As a general rule, miscalculation of the remaining time on a limitations period does not constitute extraordinary circumstances to permit equitable tolling. Fahy v. Horn, 240 F.3d 239, 244 (3d Cir.), cert. denied, 534 U.S. 944 (2001); see also Johnson v. Hendricks, 314 F.3d 159, 161, 163 (3d Cir. 2002), cert. denied, 538 U.S. 1022 (2003). Moreover, in a non-capital case such as this, "attorney error is not a sufficient basis for equitable tolling of the AEDPA's one-year period of limitation." Schlueter, 384 F.3d at 76. See also Lawrence, 549 U.S. at 336-37 ("Attorney miscalculation is simply not sufficient to warrant equitable tolling, particularly in the post-conviction context where prisoners have no constitutional right to counsel").

However, Skelton's argument for equitable tolling transcends a claim of mere miscalculation of the statute of limitations. Rather, based on the factual history set forth above, Skelton contends that the serious PCR attorney misconduct in his case, which amounted to an abandonment of Skelton's PCR petition, was so extraordinary as to warrant equitable relief from the statutory time bar in this case.

Nevertheless, in making this argument for equitable tolling based on attorney misconduct, Skelton still must show "(1) that he has been pursuing his rights diligently, and (2) that some extraordinary circumstance stood in his way and prevented timely filing." See Lawrence, 549 U.S. at 336. In this regard, Skelton first argues that he was reasonably diligent because he repeatedly implored his assigned counsel to take some action after he sent a PCR petition to the Public Defender's Office. He points to Seitzinger v. Reading Hosp. and Medical Center, 165 F.3d 236 (3d Cir. 1999), in support of his argument. However, the facts in Seitzinger are easily distinguishable. The Third Circuit found that the Seitzinger was not a case of "garden variety attorney neglect":

Sloane's level of misbehavior went well beyond the garden variety, because Sloane affirmatively lied to his client. When she called Sloane in early September to check on the status of the complaint, Sloane assured her that he had filed it, when in fact he had not. In addition, he promised her a number of times that he would send or had sent her a copy of the complaint, yet he never did. We agree with the Hospital that the mere fact that counsel failed to file the complaint in a timely manner probably constitutes garden variety neglect. But his affirmative misrepresentations to his client about the very filing at issue here rise above that standard. The Supreme Court's declaration in Irwin that garden variety attorney neglect is an insufficient reason to invoke equitable tolling therefore does not control the outcome in this case.

Seitzinger, 165 F.3d at 241.

In contrast here, there was no affirmative lie or communication by any of the assigned counsel to Skelton that his PCR petition had been filed. In fact, the opposite appears true from the facts alleged by Skelton. There simply was no communication at all by his assigned attorneys that could have reasonably misled Skelton to believe that his petition had been filed, especially when he kept seeking confirmation that it had been filed and no response to this effect was forthcoming from counsel. Consequently, the factual circumstances in this case do not show affirmative misrepresentations as found in Seitzinger, that would be sufficient to invoke equitable tolling on plain attorney neglect.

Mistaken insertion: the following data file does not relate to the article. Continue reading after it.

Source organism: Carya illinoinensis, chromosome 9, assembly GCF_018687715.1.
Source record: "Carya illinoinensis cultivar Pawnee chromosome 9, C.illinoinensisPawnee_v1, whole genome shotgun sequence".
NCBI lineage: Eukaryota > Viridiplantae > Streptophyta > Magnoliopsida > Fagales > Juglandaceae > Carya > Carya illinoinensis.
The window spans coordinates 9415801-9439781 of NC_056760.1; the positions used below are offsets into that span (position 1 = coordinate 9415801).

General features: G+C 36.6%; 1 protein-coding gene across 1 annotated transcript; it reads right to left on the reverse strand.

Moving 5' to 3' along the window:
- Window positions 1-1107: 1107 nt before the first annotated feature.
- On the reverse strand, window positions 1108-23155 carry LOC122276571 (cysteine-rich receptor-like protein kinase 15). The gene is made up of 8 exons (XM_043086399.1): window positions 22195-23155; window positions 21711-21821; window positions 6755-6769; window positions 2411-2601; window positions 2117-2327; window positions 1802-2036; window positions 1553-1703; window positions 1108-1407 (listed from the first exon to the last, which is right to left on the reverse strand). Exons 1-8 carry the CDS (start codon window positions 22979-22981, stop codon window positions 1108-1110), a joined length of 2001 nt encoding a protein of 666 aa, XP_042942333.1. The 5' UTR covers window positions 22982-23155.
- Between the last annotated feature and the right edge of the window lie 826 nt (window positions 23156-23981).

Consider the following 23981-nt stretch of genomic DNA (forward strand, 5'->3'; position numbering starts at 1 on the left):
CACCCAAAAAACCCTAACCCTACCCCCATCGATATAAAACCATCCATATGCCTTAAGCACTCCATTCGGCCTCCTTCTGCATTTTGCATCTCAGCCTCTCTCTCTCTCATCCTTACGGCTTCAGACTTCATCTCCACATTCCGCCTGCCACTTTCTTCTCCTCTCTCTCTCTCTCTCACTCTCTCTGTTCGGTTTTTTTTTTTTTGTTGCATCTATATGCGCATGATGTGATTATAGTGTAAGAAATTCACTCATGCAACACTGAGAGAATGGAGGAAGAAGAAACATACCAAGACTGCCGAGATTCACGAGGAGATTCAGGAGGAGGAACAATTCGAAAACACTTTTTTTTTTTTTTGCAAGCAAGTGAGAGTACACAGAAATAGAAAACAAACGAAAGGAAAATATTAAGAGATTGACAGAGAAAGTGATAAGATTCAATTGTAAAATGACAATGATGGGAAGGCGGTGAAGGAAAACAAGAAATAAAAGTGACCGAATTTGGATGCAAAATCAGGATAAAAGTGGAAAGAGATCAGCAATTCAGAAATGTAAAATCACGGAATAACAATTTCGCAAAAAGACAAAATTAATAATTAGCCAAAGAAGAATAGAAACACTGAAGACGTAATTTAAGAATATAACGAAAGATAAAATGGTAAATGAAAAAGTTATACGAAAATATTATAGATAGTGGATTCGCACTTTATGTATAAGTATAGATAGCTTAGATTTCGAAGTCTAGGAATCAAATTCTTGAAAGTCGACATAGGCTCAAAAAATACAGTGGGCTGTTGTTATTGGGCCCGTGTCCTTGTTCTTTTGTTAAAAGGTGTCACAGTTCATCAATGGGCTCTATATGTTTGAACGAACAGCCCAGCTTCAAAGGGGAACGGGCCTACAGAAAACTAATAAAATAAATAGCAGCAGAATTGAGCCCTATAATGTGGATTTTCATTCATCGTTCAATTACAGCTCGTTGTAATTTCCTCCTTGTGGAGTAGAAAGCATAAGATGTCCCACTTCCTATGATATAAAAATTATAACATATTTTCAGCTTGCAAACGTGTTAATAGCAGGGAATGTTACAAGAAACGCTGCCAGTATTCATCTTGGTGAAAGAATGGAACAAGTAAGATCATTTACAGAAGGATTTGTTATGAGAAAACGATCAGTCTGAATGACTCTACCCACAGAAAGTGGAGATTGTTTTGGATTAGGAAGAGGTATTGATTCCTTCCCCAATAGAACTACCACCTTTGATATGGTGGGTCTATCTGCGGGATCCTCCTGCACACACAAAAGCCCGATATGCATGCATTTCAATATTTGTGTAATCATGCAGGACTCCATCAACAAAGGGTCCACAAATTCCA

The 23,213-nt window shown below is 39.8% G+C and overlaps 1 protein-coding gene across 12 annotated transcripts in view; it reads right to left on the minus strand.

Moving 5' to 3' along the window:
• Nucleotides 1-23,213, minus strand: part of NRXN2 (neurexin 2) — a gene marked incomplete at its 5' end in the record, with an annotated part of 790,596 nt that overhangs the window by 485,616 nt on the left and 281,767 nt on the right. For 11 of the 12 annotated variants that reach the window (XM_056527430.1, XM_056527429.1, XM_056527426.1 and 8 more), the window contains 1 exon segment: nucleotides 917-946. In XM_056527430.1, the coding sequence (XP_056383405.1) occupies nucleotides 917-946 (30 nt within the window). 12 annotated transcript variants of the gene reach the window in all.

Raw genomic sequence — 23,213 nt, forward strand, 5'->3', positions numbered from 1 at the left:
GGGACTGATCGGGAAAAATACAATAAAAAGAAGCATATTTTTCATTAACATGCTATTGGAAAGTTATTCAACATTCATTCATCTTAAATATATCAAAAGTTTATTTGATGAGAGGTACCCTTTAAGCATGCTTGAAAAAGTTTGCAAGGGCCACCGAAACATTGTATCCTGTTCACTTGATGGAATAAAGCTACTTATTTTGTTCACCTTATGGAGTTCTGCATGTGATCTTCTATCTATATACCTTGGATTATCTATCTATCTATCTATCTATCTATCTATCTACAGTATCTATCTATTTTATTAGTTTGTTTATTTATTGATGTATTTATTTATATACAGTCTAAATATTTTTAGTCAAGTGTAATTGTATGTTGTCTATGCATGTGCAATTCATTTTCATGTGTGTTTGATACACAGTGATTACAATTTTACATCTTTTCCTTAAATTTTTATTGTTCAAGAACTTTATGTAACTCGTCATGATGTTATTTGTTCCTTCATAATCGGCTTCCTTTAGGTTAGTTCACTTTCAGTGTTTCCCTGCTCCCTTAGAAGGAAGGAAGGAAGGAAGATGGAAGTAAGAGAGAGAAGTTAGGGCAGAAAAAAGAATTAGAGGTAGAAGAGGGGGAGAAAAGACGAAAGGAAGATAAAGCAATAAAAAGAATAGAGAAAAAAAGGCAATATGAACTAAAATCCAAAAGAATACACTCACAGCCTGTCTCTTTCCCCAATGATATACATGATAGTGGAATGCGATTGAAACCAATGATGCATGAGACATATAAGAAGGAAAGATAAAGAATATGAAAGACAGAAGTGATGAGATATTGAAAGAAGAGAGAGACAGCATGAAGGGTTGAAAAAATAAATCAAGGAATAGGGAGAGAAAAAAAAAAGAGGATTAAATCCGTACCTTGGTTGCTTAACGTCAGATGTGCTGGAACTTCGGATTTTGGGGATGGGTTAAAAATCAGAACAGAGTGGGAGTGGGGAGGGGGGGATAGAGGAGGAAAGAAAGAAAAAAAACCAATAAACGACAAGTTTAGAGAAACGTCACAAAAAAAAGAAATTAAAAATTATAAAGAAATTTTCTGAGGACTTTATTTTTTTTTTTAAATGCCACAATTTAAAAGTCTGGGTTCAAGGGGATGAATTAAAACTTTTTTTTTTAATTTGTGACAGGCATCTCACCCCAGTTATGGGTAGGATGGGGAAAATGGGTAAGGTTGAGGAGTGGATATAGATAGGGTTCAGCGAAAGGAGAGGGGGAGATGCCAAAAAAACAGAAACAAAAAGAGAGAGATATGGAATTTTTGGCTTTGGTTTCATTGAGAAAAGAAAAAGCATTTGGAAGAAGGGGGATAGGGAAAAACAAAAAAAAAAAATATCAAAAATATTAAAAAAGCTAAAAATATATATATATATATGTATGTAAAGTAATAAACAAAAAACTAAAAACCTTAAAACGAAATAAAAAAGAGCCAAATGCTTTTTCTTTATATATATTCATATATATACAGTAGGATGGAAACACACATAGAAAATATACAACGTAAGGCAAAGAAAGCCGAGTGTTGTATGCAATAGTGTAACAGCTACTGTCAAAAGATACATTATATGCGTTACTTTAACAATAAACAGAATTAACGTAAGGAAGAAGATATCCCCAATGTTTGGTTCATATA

This Court also finds Skelton's reliance on Nara v. Frank, 264 F.3d 310 (3d Cir. 2001), overruled on o.g. by Carey v. Saffold, 536 U.S. 214 (2002), to be misplaced. In Nara, the Third Circuit reversed an order dismissing a habeas petition as time-barred and ordered that the district court conduct an evidentiary hearing on the issue of statutory tolling on several grounds. Namely, the Nara petitioner had presented evidence of his "ongoing, if not consecutive, periods of mental incompetency," and he had listed multiple acts of his attorney that allegedly prejudiced him, including (1) her failure to inform him when the state supreme court denied review; (2) her refusal to remove herself as appointed counsel after the supreme court decision, thereby preventing petitioner from moving his case forward; (3) her leading petitioner to believe she would be filing his habeas petition for him; and, (4) her erroneously advising him there were no time constraints for filing a petition. Id. at 320.

In contrast here, there was no allegation or evidence of Skelton's mental incompetency that would have impaired his ability to timely file his petition. Moreover, Skelton does not allege that any of his assigned attorneys refused to withdraw from his case, failed to alert him to pertinent judicial rulings in connection with his case, erroneously advised him as to deadlines for filing, or actively deceived him into believing his petition had in fact been filed.